Table of Contents
The Colonial military forces consist of the:
- Colonial Fleet (ship and space station crews, aka the "Navy")
- Colonial Marine Corps (ground troops, aka the "Marines")
These two branches of service have their own separate chain of command, uniforms, procedures, and even ranks. However, they both ultimately answer to the President of the Colonies.
See: Marines for more info on the CMC procedures and Training.
See: Various Naval Departments for more information on each.
Misc. Thematic Infomation
Officer Candidate School (OCS) is a 14-week program which graduates commissioned officers in the Colonial Fleet and Marines.
Two groups of people attend OCS:
- College graduates who have enlisted and wish to become officers.
- Existing enlisted soldiers who wish to become officers.
In both cases, the would-be officer applies to the OCS school. Competition is fierce. If accepted into the program, the officer proceeds to an intensive training school designed to teach leadership and teamwork. This is in addition to the standard military basic training.
Note: "direct commission" professions (doctors, lawyers, chaplains) attend a modified version of OCS and basic training geared towards members of that profession (typically called "officer's basic training").
Viper and Raptor Pilots must first obtain an officer commission. To become a Aviator, you must be between the ages of 19 and 26 at the time you enter flight training. Adjustments (waivers) can be made up to 24 months for those with prior service, and up to 48 months for those already in the military at the time of application. Naval Officers are commissioned through the Academy.
Flight Training - Which is 18-24 months. This flight training goes through various phases from beginning to Advanced. Each area going for so many weeks. All pilots just out of Flight Training are known as a 'Rook' and are Ensigns.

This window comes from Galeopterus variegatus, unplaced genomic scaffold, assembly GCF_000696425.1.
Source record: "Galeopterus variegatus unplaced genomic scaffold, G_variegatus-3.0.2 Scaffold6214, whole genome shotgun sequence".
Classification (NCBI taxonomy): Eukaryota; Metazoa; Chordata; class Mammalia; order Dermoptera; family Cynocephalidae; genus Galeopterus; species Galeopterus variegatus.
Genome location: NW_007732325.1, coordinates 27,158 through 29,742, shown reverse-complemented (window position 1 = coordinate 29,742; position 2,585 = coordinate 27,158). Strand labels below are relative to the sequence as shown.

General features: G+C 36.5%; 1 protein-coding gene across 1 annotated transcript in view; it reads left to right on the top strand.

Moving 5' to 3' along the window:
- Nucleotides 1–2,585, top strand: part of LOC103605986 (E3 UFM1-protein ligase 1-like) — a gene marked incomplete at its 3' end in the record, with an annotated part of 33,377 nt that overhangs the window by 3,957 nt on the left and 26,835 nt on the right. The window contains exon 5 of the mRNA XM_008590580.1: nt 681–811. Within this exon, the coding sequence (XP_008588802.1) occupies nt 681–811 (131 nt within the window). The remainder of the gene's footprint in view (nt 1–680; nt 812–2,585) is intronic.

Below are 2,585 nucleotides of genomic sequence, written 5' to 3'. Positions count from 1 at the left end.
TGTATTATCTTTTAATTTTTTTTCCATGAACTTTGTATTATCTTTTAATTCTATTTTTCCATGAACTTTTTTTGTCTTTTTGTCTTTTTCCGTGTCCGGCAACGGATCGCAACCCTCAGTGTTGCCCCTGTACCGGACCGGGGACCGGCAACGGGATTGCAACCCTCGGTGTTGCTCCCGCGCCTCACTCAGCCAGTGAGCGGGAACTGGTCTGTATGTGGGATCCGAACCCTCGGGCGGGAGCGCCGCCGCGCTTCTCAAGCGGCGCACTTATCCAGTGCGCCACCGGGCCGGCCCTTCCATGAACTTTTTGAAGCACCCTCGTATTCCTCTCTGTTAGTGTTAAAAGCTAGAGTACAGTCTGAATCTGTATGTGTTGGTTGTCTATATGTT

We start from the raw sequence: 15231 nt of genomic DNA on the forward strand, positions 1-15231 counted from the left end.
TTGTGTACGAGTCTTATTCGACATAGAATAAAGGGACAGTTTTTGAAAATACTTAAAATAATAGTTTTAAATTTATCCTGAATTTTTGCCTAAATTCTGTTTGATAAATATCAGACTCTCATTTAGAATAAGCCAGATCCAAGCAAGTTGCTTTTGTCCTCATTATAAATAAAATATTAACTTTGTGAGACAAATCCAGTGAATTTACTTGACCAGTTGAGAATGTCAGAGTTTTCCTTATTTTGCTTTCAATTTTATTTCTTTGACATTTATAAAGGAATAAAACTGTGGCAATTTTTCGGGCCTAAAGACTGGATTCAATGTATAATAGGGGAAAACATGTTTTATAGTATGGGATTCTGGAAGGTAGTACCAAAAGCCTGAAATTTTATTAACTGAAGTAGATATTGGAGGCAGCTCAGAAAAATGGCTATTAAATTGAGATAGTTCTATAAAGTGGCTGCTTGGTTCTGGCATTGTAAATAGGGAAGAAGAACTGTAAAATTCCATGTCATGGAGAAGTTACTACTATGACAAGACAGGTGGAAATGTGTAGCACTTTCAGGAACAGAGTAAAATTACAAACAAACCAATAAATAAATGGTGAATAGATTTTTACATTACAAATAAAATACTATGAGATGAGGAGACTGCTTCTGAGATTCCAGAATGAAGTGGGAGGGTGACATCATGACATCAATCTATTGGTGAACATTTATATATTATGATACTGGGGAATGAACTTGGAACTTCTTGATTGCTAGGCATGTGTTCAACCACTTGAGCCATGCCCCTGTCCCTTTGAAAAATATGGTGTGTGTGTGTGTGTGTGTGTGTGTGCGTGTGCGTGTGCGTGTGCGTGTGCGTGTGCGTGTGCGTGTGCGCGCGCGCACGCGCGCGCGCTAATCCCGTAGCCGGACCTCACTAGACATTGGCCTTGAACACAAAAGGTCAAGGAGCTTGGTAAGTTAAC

All new flight school students first enroll in a civilian flight school for 25 hours of flight training in small general aviation aircraft. The student must solo and complete at least one cross country flight. The purpose of IFS is to screen all students to see their aptitude for flight in actual aircraft, before sending them through all of flight school. Students who already have a Private Pilot Certificate skip IFS and go straight to Aviation Preflight Indoctrination (API).
Aviation Preflight Indoctrination (API) is six weeks.
Primary Flight Training - is 6 months.
Intermediate and Advanced Flight Training - is 27 Weeks
Upon completion of FRS training, Pilots are assigned to a fleet squadron – either ship or land based – in their type aircraft. In addition to flying,Initial fleet assignments typically last approximately three years.
Everyone signs a contract of sorts when joining the military, agreeing to serve for a few years (usually 4). The exact contract is different for enlisted/officers but either way it's an obligation.
The Colonial Navy and Marines are separate branches of service. Essentially, they are separate militaries. You enlist in either one or the other.
The military is not like a normal job where you can quit any time you want. You signed a contract, and you're obliged to serve it. Failure to do so can result in jail time.
- When an enlisted person's initial term of service is up, they may either resign or re-enlist for another term of service.
- When an officer's initial term of service is up, they may resign at any time.